Payroll management isn't an easy task and certainly involves more than just getting paychecks distributed in a timely manner. One area that businesses seem to have a hard time with is putting a plan in place to ensure payroll deduction authorization forms are properly collected and errors are prevented. Payroll deduction authorization forms are a must if you are taking money out of an employees paycheck for anything other than required payroll taxes. Yes, I know - more paperwork! You can implement a simple system in which the authorization forms can be numbered as they come in and a log may be maintained to help keep track of the forms. QuickBooks can help you to automate this process and even help you store this information electronically by attaching the authorization form to the employee record. Also, be sure to let employees know when the deductions will take effect. Generally, deductions would activate during the following payroll processing period after they were received. Continue reading →
Quite often, especially in the construction industry, an employee will purchase tools for their own personal use; either using a company credit card or through a tool vendor account. While most employers don't mind an occasional purchase such as this, it's important for you (as the bookkeeper) to track this information and make sure that the employee actually pays the company back for these purchases. This blog post will provide you with instructions on how to track this in QuickBooks and provide tips for handling this situation if you use an outside payroll service. Continue reading →
Intuit, for as many years as I can remember, has offered us a means of exporting various QuickBooks Lists into their own IIF format - so that we can import those lists into a brand new file. However, they have never provided us with a method to quickly and easily remove inactive list elements - before we import that list into the new file. This has caused much grief and aggravation over the years and as we all know; it's a horribly time-consuming task to manually remove those inactive list items. Enter, the QuickBooks IIF Inactive Cleanup Utility! Saving you countless hours (not to mention headaches) caused by scrolling through long IIF files and removing the inactive list elements before you can import them into a new file. Continue reading →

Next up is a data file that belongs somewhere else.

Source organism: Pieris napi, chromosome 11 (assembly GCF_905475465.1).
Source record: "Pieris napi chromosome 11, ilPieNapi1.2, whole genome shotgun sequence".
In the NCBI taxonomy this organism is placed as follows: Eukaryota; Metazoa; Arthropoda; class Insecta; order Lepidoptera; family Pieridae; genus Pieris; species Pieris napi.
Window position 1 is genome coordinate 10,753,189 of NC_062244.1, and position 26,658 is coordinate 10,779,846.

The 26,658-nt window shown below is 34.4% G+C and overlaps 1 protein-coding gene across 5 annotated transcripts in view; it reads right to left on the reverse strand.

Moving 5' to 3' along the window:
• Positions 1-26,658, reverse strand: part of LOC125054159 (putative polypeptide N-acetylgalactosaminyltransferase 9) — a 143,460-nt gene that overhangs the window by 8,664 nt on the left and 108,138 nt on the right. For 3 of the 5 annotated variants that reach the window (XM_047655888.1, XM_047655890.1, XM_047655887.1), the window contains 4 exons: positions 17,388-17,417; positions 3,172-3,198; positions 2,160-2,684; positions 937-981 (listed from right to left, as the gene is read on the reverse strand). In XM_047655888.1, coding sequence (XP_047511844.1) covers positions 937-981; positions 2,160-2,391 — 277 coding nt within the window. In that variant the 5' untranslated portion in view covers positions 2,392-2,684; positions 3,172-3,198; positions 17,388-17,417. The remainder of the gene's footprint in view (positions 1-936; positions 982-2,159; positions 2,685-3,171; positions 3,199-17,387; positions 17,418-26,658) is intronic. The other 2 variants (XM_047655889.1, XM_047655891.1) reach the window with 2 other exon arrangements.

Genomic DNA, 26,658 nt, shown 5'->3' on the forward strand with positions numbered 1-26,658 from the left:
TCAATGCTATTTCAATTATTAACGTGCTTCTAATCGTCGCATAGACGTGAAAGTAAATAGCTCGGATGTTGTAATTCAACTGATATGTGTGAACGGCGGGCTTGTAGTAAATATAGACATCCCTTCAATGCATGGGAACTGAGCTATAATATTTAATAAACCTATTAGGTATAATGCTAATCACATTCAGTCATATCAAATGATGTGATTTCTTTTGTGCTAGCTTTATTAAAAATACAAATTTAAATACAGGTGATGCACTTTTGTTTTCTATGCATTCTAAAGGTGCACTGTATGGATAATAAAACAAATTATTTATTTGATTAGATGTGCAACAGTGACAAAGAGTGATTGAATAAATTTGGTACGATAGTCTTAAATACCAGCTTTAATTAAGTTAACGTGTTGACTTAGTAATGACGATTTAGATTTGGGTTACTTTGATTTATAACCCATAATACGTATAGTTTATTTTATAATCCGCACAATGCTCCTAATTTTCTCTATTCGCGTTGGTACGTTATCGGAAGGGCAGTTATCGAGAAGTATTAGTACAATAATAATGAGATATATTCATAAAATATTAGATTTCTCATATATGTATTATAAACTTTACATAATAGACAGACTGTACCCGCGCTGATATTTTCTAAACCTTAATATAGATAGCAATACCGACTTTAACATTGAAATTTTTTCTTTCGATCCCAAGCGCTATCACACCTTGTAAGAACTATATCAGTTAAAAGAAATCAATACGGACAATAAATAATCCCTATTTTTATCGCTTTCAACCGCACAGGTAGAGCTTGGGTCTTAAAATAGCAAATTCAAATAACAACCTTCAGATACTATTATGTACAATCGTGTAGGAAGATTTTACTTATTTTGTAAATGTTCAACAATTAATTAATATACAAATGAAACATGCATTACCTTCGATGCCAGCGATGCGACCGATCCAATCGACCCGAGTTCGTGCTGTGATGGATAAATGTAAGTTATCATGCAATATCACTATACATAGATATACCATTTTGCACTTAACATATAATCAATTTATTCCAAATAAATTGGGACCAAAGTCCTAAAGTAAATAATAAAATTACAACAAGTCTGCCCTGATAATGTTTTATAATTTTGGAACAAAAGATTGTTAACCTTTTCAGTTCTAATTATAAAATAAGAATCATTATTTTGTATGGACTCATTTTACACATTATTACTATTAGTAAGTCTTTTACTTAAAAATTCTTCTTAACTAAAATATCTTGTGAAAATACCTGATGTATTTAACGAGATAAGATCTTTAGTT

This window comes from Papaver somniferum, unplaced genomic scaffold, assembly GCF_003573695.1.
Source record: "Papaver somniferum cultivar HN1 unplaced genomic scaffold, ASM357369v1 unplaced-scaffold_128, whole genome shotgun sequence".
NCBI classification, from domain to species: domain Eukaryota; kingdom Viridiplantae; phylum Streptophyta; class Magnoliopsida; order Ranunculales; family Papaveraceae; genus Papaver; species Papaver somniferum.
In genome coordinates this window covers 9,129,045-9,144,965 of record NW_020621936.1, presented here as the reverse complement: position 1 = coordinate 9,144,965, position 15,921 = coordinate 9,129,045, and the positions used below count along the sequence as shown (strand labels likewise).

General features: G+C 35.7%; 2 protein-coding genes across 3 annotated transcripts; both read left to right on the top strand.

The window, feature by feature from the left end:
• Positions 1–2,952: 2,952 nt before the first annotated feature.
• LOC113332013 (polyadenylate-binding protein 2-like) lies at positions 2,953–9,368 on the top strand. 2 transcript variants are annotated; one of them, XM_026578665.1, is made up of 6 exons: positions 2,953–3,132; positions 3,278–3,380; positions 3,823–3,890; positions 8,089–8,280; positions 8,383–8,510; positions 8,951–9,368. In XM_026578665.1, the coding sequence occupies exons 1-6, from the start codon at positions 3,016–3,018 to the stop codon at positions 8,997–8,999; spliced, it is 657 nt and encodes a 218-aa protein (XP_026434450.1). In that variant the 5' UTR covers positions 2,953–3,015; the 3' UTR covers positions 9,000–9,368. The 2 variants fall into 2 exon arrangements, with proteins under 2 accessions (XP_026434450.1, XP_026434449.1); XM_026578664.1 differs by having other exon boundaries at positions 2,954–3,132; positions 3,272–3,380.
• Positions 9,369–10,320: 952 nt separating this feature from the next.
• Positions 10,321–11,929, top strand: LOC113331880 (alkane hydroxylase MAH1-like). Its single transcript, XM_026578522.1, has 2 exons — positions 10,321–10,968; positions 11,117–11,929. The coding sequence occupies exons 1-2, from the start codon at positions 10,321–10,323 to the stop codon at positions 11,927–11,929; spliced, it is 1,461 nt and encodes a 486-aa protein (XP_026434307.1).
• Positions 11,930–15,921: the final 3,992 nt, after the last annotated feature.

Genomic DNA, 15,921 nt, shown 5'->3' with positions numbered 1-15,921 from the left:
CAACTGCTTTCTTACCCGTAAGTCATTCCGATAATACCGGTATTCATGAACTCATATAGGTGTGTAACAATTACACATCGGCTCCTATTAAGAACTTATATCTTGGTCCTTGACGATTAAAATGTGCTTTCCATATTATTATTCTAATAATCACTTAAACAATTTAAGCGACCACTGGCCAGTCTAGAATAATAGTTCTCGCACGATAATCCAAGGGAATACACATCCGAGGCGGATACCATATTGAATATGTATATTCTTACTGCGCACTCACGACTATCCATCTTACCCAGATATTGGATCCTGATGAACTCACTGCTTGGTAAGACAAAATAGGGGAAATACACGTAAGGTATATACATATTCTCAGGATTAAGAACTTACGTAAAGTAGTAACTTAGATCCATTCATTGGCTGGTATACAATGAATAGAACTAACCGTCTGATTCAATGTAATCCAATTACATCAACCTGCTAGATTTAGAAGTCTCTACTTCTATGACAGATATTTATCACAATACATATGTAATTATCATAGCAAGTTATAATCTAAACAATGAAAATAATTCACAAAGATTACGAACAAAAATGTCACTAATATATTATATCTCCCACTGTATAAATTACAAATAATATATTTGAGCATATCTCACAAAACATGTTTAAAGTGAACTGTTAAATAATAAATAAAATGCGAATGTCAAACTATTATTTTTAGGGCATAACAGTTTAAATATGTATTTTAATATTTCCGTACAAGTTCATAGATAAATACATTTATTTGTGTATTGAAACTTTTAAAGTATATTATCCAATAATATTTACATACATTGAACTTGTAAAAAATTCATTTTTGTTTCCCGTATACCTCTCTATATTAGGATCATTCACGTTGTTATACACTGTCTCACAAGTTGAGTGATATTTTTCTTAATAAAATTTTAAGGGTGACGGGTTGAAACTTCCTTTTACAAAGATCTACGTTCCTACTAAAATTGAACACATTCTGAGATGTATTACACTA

QuickBooks 2014 can be purchased beginning today (from what I've heard) directly from Inuit websites or through Authorized Intuit Affiliate links – however, it won’t be in stores until the middle of October. Many companies will want to upgrade right away - some of you may already have access to the new version. It seems that each year when Intuit announces a new version of QuickBooks, I’m overwhelmed with phone calls and emails from clients and customers asking a multitude of questions about the new version. Here is a list of questions that I'm frequently asked (along with my responses), plus some tips for upgrade tips. Continue reading →
Color isn't everything that's new and better in QuickBooks 2014. The Payroll Center got a long overdue overhaul as well. It's new "tabbed" design splits out payroll tasks, such as Pay Employees, Pay Liabilities, and File Forms makes it neat, efficient and organized. Screenshots and words make the improvements difficult to explain, so I've put together a short YouTube video that actually shows you what's changed and why I think the changes are great. Why don't you watch the video and let me know what you think! Continue reading →
QuickBooks 2014 was announced yesterday by Intuit to the ProAdvisor Community - which means after months of having to keep my mouth shut (because I've been under a non-disclosure agreement while beta testing) that I could finally talk about it. In QuickBooks 2014 the most noticeable improvement that you see as soon as you launch it is COLOR! When QuickBooks 2013 was released on of the most controversial topics of conversation when it came to the new version was COLOR - or rather the lack of it! Many people, myself included, really had a hard time working in QuickBooks 2013 all day long with that really dark (and yes ugly) charcoal grey/black background color of the left navigation pane. For many of us, myself included, we couldn't work in QuickBooks 2013 for more than an hour without getting a raging headache. I think QuickBooks 2014 is going to be a HUGE improvement - here's why. Continue reading →